# cppyy: C++ bindings for PyPy

The cppyy module provides C++ bindings for PyPy by using the reflection information extracted from C++ header files by means of the Reflex package. For this to work, you have to both install Reflex and build PyPy from the reflex-support branch. As indicated by this being a branch, support for Reflex is still experimental. However, it is functional enough to put it in the hands of those who want to give it a try. In the medium term, cppyy will move away from Reflex and instead use cling as its backend, which is based on llvm. Although that will change the logistics on the generation of reflection information, it will not change the python-side interface.

## Motivation

The cppyy module offers two unique features, which result in great performance as well as better functionality and cross-language integration than would otherwise be possible. First, cppyy is written in RPython and therefore open to optimizations by the JIT up until the actual point of call into C++. This means that there are no conversions necessary between a garbage collected and a reference counted environment, as is needed for the use of existing extension modules written or generated for CPython. It also means that if variables are already unboxed by the JIT, they can be passed through directly to C++. Second, Reflex (and cling far more so) adds dynamic features to C++, thus greatly reducing impedance mismatches between the two languages. In fact, Reflex is dynamic enough that you could write the runtime bindings generation in python (as opposed to RPython) and this is used to create very natural "pythonizations" of the bound code.

## Installation

For now, the easiest way of getting the latest version of Reflex, is by installing the ROOT package. Besides getting the latest version of Reflex, another advantage is that with the full ROOT package, you can also use your Reflex-bound code on CPython. Download a binary or install from source. Some Linux and Mac systems may have ROOT provided in the list of scientific software of their packager. If, however, you prefer a standalone version of Reflex, the best is to get this recent snapshot, and install like so:

$tar jxf reflex-2012-05-02.tar.bz2$ cd reflex-2012-05-02
$build/autogen$ ./configure <usual set of options such as --prefix>
$make && make install  Also, make sure you have a version of gccxml installed, which is most easily provided by the packager of your system. If you read up on gccxml, you'll probably notice that it is no longer being developed and hence will not provide C++11 support. That's why the medium term plan is to move to cling. Next, get the PyPy sources, select the reflex-support branch, and build pypy-c. For the build to succeed, the$ROOTSYS environment variable must point to the location of your ROOT (or standalone Reflex) installation:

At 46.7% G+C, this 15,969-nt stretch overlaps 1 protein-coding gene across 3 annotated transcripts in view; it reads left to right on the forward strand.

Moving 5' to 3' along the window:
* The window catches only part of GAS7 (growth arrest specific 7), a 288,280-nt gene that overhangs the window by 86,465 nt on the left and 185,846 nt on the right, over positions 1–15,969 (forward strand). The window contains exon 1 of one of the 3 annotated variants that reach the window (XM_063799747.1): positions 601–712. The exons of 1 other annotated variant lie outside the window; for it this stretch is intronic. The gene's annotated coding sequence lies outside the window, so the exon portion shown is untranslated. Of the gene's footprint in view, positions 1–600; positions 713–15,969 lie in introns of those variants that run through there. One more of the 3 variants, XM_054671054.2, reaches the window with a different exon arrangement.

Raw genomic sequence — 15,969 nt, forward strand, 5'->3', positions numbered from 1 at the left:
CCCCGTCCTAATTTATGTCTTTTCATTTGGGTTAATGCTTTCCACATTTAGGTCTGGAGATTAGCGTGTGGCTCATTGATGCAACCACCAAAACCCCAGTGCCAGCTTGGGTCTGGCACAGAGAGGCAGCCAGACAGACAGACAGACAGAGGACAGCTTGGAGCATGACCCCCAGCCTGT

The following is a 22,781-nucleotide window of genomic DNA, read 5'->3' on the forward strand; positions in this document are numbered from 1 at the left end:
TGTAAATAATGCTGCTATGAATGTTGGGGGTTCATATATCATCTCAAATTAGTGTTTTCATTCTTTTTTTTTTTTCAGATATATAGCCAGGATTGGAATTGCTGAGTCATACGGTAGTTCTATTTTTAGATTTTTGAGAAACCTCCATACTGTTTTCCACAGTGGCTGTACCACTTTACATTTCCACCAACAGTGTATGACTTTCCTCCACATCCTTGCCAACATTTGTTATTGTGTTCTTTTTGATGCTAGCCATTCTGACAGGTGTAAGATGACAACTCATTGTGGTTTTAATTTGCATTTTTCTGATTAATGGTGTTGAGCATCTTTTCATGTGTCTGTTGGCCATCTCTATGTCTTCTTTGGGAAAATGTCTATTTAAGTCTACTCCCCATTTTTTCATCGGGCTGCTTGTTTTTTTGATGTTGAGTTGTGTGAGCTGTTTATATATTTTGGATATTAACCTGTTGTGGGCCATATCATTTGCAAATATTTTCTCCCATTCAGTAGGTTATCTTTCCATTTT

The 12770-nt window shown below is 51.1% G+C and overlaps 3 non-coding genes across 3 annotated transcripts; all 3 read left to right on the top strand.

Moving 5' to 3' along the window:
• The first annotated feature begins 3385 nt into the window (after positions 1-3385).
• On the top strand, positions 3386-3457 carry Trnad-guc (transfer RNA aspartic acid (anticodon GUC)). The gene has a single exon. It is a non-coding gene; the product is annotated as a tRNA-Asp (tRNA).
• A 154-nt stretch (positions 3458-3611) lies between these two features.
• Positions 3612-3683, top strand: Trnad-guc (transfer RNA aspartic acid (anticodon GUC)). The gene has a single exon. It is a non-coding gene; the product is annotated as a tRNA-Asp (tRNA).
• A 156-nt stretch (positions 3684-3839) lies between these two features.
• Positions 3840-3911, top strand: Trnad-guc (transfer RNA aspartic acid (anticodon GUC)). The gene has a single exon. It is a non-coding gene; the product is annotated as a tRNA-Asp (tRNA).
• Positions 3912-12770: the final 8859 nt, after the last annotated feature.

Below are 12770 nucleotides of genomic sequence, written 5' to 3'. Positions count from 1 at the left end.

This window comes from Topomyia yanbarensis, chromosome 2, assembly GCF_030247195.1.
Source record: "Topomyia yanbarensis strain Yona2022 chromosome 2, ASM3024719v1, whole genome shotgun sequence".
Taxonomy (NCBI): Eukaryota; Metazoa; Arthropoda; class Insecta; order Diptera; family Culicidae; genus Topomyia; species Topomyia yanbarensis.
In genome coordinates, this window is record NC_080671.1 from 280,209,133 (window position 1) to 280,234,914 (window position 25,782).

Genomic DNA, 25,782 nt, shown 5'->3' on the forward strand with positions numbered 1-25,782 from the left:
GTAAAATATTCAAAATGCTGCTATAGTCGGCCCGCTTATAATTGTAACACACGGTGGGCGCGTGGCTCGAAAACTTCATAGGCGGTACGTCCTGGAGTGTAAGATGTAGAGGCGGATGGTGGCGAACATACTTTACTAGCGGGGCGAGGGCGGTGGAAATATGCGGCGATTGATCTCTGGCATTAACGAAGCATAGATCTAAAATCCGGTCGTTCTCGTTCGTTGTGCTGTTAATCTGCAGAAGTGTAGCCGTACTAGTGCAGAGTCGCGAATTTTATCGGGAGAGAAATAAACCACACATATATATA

$hg clone https://bitbucket.org/pypy/pypy$ cd pypy
$hg up reflex-support$ cd pypy/translator/goal
$python translate.py -O jit --gcrootfinder=shadowstack targetpypystandalone.py --withmod-cppyy  This will build a pypy-c that includes the cppyy module, and through that, Reflex support. Of course, if you already have a pre-built version of the pypy interpreter, you can use that for the translation rather than python. ## Basic example Now test with a trivial example whether all packages are properly installed and functional. First, create a C++ header file with some class in it (note that all functions are made inline for convenience; a real-world example would of course have a corresponding source file): $ cat MyClass.h
class MyClass {
public:
MyClass(int i = -99) : m_myint(i) {}

int GetMyInt() { return m_myint; }
void SetMyInt(int i) { m_myint = i; }

public:
int m_myint;
};


Then, generate the bindings using genreflex (part of ROOT), and compile the code:

$genreflex MyClass.h$ g++ -fPIC -rdynamic -O2 -shared -I$ROOTSYS/include MyClass_rflx.cpp -o libMyClassDict.so  Now you're ready to use the bindings. Since the bindings are designed to look pythonistic, it should be straightforward: $ pypy-c
>>>> import cppyy
<CPPLibrary object at 0xb6fd7c4c>
>>>> myinst = cppyy.gbl.MyClass(42)
>>>> print myinst.GetMyInt()
42
>>>> myinst.SetMyInt(33)
>>>> print myinst.m_myint
33
>>>> myinst.m_myint = 77
>>>> print myinst.GetMyInt()
77
>>>> help(cppyy.gbl.MyClass)   # shows that normal python introspection works


That's all there is to it!